Dog Days

Friday, 9 July 2021  |  Ann

If you are enjoying your fishing and already planning your August fishing trips then this is the guidance you will need.  All our advice articles are provided by our very experienced national and international anglers who want to help you as much as possible.

August time is often referred to as the “dog days” on stillwaters, when potential blistering hot weather plunges both trout and flies into the doldrums, especially on lowland waters that are rich in nutrients.  Of course there’ll be the usual display of buzzers, or caddis at last knockings, but this amounts to nothing tangible, if you’re facing along drive home after several hours staring at seemingly lifeless water.


 
Head for the hills however and you’re likely to find a totally different set of circumstances. Here, a freshening breeze not only keeps water stirred up and oxygenated, it encourages insects onto the wing, with Heather Flies being the most notable.  A close cousin of the much revered Hawthorn Fly, Heather Flies are instantly recognizable by a reddish tinge to their hind legs.

What to look for:


Heather flies usually occur on most upland slopes or fells that are left fallow.  And whilst their common name suggests they are found where heather thrives, heather flies are just as likely to crop up on bracken clad fells, or where tussock grass forms.  Often, you’ll see them gathering along the water’s margins as they look for a mate.
 
Naturally, any breeze is going to whip these weak fliers over water, where they get deposited.  Initially, trout take them with a splashy rise.  However, once the twig their meal gets swamped their consequent rise forms are mere dimples.  So, if you see black flies in the air and fish quietly sipping, chances are they’ll be on heather flies!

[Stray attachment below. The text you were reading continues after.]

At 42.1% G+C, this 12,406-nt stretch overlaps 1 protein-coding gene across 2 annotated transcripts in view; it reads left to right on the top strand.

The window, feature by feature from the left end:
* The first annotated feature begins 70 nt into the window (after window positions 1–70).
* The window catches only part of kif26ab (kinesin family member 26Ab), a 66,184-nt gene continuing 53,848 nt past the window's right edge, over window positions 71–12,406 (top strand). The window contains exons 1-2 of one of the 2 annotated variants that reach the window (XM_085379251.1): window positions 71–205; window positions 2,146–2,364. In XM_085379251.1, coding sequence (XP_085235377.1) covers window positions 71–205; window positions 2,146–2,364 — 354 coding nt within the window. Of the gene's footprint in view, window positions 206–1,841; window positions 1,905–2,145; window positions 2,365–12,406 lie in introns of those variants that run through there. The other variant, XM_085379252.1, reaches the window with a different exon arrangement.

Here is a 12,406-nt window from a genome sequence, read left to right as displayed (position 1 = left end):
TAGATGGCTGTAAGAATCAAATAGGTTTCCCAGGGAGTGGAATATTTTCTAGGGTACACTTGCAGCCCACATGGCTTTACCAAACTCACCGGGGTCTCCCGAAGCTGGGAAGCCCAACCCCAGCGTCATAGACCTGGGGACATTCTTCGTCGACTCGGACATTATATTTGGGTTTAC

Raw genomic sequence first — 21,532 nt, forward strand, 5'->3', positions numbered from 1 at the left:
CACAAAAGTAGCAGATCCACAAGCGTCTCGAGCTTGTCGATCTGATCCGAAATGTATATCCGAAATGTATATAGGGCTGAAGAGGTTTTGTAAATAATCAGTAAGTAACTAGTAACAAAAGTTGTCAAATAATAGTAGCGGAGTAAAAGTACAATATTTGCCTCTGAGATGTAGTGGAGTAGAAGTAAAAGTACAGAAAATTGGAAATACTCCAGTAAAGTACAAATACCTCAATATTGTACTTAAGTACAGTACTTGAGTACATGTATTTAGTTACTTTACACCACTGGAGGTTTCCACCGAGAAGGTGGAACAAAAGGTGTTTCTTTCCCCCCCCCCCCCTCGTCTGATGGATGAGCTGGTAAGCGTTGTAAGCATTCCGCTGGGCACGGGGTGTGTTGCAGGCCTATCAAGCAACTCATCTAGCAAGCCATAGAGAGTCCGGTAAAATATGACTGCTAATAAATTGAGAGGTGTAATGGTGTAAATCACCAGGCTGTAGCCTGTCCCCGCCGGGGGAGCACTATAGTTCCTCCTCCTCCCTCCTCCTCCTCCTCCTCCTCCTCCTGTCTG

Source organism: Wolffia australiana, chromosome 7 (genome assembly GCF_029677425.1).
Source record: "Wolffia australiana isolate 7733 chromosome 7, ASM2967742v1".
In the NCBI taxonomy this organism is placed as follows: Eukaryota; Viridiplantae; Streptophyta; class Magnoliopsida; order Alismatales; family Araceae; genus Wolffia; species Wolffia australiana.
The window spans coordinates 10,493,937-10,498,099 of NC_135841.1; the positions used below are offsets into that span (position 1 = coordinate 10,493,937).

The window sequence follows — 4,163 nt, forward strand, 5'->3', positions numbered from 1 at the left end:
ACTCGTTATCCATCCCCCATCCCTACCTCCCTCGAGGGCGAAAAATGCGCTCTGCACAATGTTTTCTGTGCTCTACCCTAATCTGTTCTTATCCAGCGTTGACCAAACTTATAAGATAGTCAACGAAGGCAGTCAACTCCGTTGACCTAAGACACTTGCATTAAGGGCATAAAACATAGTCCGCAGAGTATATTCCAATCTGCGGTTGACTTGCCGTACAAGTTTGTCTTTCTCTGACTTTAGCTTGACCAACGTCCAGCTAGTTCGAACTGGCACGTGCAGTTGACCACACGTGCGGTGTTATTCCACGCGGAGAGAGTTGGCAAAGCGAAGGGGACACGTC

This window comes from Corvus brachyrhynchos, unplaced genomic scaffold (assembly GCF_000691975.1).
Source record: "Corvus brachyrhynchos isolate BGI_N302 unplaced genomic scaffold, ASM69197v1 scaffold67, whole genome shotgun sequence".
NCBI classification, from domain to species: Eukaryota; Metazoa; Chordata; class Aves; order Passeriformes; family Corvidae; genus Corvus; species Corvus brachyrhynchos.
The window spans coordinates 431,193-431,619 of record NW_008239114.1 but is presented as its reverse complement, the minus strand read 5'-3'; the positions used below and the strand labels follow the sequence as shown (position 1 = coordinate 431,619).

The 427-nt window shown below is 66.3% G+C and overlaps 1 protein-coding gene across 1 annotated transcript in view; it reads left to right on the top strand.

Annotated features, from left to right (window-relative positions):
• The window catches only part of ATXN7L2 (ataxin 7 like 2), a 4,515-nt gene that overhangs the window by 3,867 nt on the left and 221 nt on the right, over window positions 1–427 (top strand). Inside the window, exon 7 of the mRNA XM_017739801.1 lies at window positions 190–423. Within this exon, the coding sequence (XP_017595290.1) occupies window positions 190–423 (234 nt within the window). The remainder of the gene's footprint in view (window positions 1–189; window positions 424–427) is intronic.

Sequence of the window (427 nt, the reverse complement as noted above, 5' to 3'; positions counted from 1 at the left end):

What to use:


As dry fly is the order of the day a floating line is all you’ll need.  This should be a weight forward (WF) profile to deal with niggling breezes and of course, achieve distance where it is needed.  The Cortland WF 444SL is as slick as any.  A tapered leader helps with turn over to deliver your fly accurately with a degree of delicacy.  The Wychwood 12ft ghost mode tapers with a 6lb tippet are perfect. This is single fly territory too, as blustery weather has a habit of tangling teams of flies.  Equally, you’ll find picking up and re-presenting quickly is far less fussy when using just one fly.  
 
It’s best to search the margins using short casts and leaving your fly on the water for 10-20 seconds before lifting off and placing the fly somewhere else.  Naturally, loose coils of fly line should be held in reserve for when you see a fish move, as these should be covered instantly.

 
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